The Neumann u87 microphone is commonly used for voice recording. People looking to cut costs have compared many lower priced microphones to it, such as the Studio Projects C1. Just how similar are these two, especially on voice?
I think the Studio Projects C series microphones offer impressive bang for your buck. That’s why I bought an LSD-2, which is a stereo version of the C3, which is the multi-pattern version of the C1. It’s no surprise these three mikes have nearly identical cardioid profiles.
Back in July we had Mae Whitman in the studio and she was kind enough to voice both mikes at the same time for this comparison. Each time we hear the u87Ai first.
Feel free to download and listen to the full bandwidth file on some decent speakers.
Ever hear of that old trick where you stop P-pops with a pencil? Mae was probably just taking that to an extreme.
The frequency plots of the LSD-2 and u87Ai look similar. In use these two do sound much the same. Whereas the Studio Projects mic has more high end (to the point of getting strident at times) it also seems slightly less full on bottom. The hyped top end tends to exaggerate mouth noise and sibilance. Lower priced mikes are not known for accurate off axis response, so I’m not surprised to hear a bit more room from the Studio Projects mic than the Neumann. For some voices these differences will be subtle, like we hear with Mae. On others the differences could be more noticeable.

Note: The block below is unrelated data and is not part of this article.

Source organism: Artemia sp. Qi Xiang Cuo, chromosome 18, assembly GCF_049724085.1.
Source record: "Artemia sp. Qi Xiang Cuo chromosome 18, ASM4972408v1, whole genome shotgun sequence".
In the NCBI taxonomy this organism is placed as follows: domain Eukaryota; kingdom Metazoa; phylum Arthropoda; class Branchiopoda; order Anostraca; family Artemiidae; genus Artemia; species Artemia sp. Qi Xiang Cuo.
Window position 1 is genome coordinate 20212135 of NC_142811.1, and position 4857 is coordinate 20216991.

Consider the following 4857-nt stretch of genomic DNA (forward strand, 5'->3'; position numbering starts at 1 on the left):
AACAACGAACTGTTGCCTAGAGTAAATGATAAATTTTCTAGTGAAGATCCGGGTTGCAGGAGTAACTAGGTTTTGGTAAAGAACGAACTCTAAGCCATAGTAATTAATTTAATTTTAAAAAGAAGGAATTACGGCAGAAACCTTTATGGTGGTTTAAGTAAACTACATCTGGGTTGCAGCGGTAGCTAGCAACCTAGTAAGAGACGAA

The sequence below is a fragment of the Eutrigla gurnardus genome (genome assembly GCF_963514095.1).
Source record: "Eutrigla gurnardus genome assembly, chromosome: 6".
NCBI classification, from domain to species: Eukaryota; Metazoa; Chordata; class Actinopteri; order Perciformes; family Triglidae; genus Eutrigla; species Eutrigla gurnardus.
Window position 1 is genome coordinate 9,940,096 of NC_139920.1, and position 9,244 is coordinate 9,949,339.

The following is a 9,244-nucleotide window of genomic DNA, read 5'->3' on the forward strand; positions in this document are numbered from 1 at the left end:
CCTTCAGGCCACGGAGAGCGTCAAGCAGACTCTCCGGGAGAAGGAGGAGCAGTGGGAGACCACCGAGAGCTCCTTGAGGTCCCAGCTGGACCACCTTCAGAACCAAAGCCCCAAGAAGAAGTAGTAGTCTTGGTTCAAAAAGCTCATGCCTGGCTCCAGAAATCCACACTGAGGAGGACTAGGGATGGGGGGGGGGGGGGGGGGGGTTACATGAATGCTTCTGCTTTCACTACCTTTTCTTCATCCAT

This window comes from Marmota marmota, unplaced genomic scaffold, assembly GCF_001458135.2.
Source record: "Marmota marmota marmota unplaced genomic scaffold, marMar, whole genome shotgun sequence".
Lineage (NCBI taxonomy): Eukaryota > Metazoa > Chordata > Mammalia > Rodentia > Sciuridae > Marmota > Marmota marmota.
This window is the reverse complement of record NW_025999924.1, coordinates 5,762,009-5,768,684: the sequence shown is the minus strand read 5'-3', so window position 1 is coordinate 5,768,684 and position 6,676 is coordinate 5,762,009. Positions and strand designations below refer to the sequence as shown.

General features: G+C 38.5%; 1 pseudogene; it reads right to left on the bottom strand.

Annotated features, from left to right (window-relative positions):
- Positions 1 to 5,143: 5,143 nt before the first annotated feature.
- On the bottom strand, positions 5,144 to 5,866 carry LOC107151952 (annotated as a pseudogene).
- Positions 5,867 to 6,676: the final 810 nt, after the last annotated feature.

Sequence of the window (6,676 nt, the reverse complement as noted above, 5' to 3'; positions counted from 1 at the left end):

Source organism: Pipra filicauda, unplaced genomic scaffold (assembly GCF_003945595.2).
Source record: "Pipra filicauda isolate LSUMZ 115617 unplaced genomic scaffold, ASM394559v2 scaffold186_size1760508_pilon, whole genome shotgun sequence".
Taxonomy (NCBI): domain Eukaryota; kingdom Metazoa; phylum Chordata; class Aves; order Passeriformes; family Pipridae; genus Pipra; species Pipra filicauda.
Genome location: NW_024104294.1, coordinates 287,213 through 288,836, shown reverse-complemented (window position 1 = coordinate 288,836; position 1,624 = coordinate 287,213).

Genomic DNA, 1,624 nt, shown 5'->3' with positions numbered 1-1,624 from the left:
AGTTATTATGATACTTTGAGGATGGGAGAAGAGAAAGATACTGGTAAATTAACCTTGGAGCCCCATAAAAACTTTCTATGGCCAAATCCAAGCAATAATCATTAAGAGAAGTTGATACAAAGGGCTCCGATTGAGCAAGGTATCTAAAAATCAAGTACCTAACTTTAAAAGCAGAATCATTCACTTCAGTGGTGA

I don’t think we’re going to fool many people using a Studio Projects C series mic as a replacement for a u87. But for roughly 1/10th the price a C1 provides some of the same flavor. Good to know.
Technical Details of the Comparison
Both mikes recorded at the same time (same take). Acquisition chain: u87Ai (cardioid, no pad, no rolloff), LSD-2 (cardioid, no pad, no rolloff) both to Focusrite Red 8 to Apogee PSX-100. Recorded 24bit, 48k Hz and level matched in ProTools by ear. 100 Hz low rolloff (18dB/ octave) applied in ProTools.